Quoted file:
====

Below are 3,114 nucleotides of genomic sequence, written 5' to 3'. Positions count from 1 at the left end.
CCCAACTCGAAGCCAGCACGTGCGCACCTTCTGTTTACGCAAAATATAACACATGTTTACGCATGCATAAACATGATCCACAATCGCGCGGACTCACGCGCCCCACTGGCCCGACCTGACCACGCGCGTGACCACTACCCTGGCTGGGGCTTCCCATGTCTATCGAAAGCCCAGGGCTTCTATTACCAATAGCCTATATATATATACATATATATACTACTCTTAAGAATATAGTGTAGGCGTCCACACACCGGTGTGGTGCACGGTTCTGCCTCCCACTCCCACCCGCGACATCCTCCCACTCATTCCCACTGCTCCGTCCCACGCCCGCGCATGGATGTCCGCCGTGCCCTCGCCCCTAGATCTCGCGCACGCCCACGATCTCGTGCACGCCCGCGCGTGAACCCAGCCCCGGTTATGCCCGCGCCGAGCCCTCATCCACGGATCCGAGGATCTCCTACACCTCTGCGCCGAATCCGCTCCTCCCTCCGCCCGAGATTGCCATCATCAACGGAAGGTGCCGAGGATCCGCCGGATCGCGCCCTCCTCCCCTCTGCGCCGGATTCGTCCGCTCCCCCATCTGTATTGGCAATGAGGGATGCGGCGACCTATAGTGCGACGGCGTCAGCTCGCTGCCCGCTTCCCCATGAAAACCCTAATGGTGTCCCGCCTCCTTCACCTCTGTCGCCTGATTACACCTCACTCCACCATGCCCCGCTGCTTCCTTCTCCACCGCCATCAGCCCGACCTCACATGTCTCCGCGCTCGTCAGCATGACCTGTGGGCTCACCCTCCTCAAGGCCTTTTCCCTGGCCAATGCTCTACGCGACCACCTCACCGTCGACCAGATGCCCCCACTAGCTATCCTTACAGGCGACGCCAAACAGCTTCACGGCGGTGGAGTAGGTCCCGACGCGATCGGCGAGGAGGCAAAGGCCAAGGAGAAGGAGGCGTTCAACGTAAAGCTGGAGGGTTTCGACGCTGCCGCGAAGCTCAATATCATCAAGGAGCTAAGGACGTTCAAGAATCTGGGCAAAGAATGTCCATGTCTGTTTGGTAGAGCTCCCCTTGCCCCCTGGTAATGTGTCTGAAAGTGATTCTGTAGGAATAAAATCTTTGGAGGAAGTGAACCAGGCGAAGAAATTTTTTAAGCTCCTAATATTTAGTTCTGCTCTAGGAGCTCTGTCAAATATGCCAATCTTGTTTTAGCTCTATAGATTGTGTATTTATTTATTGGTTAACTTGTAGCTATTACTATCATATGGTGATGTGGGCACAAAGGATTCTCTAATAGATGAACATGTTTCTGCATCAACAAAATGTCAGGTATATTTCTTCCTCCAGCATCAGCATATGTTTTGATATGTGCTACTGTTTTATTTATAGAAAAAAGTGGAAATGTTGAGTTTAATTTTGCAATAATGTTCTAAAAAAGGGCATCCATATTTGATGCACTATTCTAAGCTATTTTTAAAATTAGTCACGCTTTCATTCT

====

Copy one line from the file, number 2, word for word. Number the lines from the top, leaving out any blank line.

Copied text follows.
CCCAACTCGAAGCCAGCACGTGCGCACCTTCTGTTTACGCAAAATATAACACATGTTTACGCATGCATAAACATGATCCACAATCGCGCGGACTCACGCGCCCCACTGGCCCGACCTGACCACGCGCGTGACCACTACCCTGGCTGGGGCTTCCCATGTCTATCGAAAGCCCAGGGCTTCTATTACCAATAGCCTATATATATATACATATATATACTACTCTTAAGAATATAGTGTAGGCGTCCACACACCGGTGTGGTGCACGGTTCTGCCTCCCACTCCCACCCGCGACATCCTCCCACTCATTCCCACTGCTCCGTCCCACGCCCGCGCATGGATGTCCGCCGTGCCCTCGCCCCTAGATCTCGCGCACGCCCACGATCTCGTGCACGCCCGCGCGTGAACCCAGCCCCGGTTATGCCCGCGCCGAGCCCTCATCCACGGATCCGAGGATCTCCTACACCTCTGCGCCGAATCCGCTCCTCCCTCCGCCCGAGATTGCCATCATCAACGGAAGGTGCCGAGGATCCGCCGGATCGCGCCCTCCTCCCCTCTGCGCCGGATTCGTCCGCTCCCCCATCTGTATTGGCAATGAGGGATGCGGCGACCTATAGTGCGACGGCGTCAGCTCGCTGCCCGCTTCCCCATGAAAACCCTAATGGTGTCCCGCCTCCTTCACCTCTGTCGCCTGATTACACCTCACTCCACCATGCCCCGCTGCTTCCTTCTCCACCGCCATCAGCCCGACCTCACATGTCTCCGCGCTCGTCAGCATGACCTGTGGGCTCACCCTCCTCAAGGCCTTTTCCCTGGCCAATGCTCTACGCGACCACCTCACCGTCGACCAGATGCCCCCACTAGCTATCCTTACAGGCGACGCCAAACAGCTTCACGGCGGTGGAGTAGGTCCCGACGCGATCGGCGAGGAGGCAAAGGCCAAGGAGAAGGAGGCGTTCAACGTAAAGCTGGAGGGTTTCGACGCTGCCGCGAAGCTCAATATCATCAAGGAGCTAAGGACGTTCAAGAATCTGGGCAAAGAATGTCCATGTCTGTTTGGTAGAGCTCCCCTTGCCCCCTGGTAATGTGTCTGAAAGTGATTCTGTAGGAATAAAATCTTTGGAGGAAGTGAACCAGGCGAAGAAATTTTTTAAGCTCCTAATATTTAGTTCTGCTCTAGGAGCTCTGTCAAATATGCCAATCTTGTTTTAGCTCTATAGATTGTGTATTTATTTATTGGTTAACTTGTAGCTATTACTATCATATGGTGATGTGGGCACAAAGGATTCTCTAATAGATGAACATGTTTCTGCATCAACAAAATGTCAGGTATATTTCTTCCTCCAGCATCAGCATATGTTTTGATATGTGCTACTGTTTTATTTATAGAAAAAAGTGGAAATGTTGAGTTTAATTTTGCAATAATGTTCTAAAAAAGGGCATCCATATTTGATGCACTATTCTAAGCTATTTTTAAAATTAGTCACGCTTTCATTCT